That doesn't mean that you can go around killing birds however you please, of course. You are not lawfully permitted to kill birds using the kind of lethal snap-trap that you would use for rats or larger scavengers. You also can't kill birds using poison. No poison has been registered for this bird species, and that means nothing is effective at actually killing them, and whatever you can buy (for other pest species) isn't suitable for them. Poison or other similar means is not advisable because it can have widespread repercussions, even killing off other wild and domesticated animals as a result of feeding on poisoned bird meat. This is a process that is commonly seen with rats that are treated with poison. Many of the rodents are immune to the poison, so they can have many times the recommended dosage in the body, which is then transferred to the predatory animal's body through consumption. If the rat has ten times the amount of rat poison in its body when a cat (for example) feeds on it, the cat has potentially ingested that poisonous amount and will likely become ill.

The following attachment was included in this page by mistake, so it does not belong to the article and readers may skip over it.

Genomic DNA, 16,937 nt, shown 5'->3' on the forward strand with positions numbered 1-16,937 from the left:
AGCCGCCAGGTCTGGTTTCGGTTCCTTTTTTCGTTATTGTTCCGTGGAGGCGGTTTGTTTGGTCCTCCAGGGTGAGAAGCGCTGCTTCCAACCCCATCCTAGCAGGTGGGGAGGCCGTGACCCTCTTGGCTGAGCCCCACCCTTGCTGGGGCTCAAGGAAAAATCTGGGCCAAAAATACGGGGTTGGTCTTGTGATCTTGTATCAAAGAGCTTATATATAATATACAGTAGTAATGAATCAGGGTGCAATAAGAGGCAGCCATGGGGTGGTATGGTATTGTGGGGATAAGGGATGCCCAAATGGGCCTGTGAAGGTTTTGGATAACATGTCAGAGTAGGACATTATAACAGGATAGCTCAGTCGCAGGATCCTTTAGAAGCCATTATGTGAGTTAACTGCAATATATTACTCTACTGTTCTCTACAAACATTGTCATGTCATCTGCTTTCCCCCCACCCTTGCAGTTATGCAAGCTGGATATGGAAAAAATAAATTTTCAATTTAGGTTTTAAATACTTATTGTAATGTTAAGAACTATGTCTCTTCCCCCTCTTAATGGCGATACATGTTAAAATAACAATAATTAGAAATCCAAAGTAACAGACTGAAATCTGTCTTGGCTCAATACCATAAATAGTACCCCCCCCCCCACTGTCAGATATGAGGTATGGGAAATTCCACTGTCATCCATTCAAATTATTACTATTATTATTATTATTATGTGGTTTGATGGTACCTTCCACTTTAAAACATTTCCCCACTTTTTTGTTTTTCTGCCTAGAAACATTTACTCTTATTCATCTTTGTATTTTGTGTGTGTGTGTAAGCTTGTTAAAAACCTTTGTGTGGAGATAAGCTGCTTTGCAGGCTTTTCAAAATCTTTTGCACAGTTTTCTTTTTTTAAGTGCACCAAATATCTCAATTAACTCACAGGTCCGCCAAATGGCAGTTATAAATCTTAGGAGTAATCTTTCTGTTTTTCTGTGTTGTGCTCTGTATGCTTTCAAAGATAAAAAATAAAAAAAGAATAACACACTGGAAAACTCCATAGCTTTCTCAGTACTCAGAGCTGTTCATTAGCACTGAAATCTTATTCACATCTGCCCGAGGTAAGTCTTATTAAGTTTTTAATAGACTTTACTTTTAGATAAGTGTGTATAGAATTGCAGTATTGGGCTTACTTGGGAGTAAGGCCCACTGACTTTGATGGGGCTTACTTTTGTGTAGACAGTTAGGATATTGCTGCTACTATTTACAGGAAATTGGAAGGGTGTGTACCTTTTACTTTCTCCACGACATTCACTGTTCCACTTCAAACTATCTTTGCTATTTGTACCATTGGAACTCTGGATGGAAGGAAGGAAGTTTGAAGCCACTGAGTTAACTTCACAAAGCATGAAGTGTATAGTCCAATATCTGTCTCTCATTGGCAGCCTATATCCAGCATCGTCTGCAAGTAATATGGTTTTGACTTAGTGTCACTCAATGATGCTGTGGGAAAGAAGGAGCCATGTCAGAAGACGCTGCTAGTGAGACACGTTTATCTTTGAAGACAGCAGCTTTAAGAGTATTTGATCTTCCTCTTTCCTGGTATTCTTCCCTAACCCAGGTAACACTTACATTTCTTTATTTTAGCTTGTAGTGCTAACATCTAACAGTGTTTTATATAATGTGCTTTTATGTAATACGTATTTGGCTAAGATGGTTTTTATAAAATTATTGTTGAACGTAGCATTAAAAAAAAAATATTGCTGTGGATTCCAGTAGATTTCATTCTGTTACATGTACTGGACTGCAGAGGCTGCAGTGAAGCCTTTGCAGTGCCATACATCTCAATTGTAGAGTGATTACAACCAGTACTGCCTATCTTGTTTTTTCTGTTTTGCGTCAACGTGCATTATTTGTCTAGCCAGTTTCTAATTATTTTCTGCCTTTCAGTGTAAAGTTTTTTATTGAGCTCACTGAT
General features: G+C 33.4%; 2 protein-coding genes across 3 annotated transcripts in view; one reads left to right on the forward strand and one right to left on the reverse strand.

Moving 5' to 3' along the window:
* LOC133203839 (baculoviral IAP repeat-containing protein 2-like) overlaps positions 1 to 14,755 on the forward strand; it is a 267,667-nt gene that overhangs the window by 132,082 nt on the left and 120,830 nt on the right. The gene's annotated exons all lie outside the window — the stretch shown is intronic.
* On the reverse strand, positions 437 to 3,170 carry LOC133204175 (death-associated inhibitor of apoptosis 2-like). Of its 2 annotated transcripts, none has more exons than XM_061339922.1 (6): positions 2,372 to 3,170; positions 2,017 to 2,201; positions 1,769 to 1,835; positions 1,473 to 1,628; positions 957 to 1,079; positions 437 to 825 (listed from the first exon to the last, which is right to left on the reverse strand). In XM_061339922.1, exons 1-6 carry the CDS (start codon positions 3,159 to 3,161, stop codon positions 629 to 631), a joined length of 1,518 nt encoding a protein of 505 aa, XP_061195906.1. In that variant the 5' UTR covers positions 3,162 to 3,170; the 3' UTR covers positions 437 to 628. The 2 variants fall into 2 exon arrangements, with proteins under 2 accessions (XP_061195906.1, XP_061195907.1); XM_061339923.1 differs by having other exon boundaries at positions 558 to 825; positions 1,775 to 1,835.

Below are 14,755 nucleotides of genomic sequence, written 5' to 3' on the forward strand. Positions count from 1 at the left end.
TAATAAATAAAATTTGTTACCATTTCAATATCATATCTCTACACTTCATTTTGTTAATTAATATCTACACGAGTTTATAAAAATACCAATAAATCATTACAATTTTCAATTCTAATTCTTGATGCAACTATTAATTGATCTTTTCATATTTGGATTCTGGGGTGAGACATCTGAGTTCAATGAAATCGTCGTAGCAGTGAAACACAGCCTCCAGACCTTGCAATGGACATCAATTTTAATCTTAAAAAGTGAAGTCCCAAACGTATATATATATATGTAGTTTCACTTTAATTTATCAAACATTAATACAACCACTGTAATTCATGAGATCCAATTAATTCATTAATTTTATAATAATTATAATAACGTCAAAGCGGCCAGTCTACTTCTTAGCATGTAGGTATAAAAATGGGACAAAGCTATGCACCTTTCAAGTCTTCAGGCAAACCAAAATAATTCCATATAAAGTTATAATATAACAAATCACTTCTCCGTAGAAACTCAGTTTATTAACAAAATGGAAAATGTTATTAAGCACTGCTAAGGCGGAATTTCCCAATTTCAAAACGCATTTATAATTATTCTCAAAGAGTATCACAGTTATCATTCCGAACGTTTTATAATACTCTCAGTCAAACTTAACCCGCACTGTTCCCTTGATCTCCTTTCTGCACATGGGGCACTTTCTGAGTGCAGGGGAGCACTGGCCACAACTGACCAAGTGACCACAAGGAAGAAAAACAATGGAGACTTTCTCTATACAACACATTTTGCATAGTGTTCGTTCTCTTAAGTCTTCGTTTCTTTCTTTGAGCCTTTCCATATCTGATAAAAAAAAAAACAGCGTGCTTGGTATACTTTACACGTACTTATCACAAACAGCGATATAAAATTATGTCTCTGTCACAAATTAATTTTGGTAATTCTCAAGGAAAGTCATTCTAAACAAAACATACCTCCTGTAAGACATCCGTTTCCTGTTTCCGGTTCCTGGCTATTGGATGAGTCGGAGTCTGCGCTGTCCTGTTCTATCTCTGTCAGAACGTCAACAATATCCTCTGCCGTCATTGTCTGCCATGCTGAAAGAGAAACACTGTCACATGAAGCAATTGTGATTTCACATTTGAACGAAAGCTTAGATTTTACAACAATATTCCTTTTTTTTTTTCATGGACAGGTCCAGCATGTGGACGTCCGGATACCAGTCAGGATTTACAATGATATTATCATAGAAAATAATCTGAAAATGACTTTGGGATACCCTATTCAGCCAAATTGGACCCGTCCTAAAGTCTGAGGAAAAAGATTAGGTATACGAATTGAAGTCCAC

How to Exclude Birds
In reality, exclusion is an approach adopted by many because of its lawfully-permitted status. No one wants to get into trouble just for trying to deal with a pesky bird problem, and that's exactly what you might be faced with if you perform unlawful activity and are caught in the act. Unfortunately, exclusion doesn't always give the best results either. If you exclude mothers without their young, the young will die in the nests they are contained in, and that's a problem that you'll then need to deal with, in a really hands-on way. You'll need to physically remove the carcasses of those birds and dispose of them in a responsible manner, taking all disease threats into consideration.
Pest bird control is one of those things that needs to be dealt with on a case-by-case basis, and there isn't just one magical solution that will sort it all out. You'll need to remove food sources and standing water to make the land more unattractive to the birds whether you use an exclusion approach or not. If you exclude them from one area but they still have everything they need in your backyard to flourish, they'll simply find another spot, perhaps in your neighbor's attic instead of yours. The problem is still there. There have even been cases of birds being excluded from one part of an attic only to set up nests in a different part of the attic, entering through a different spot.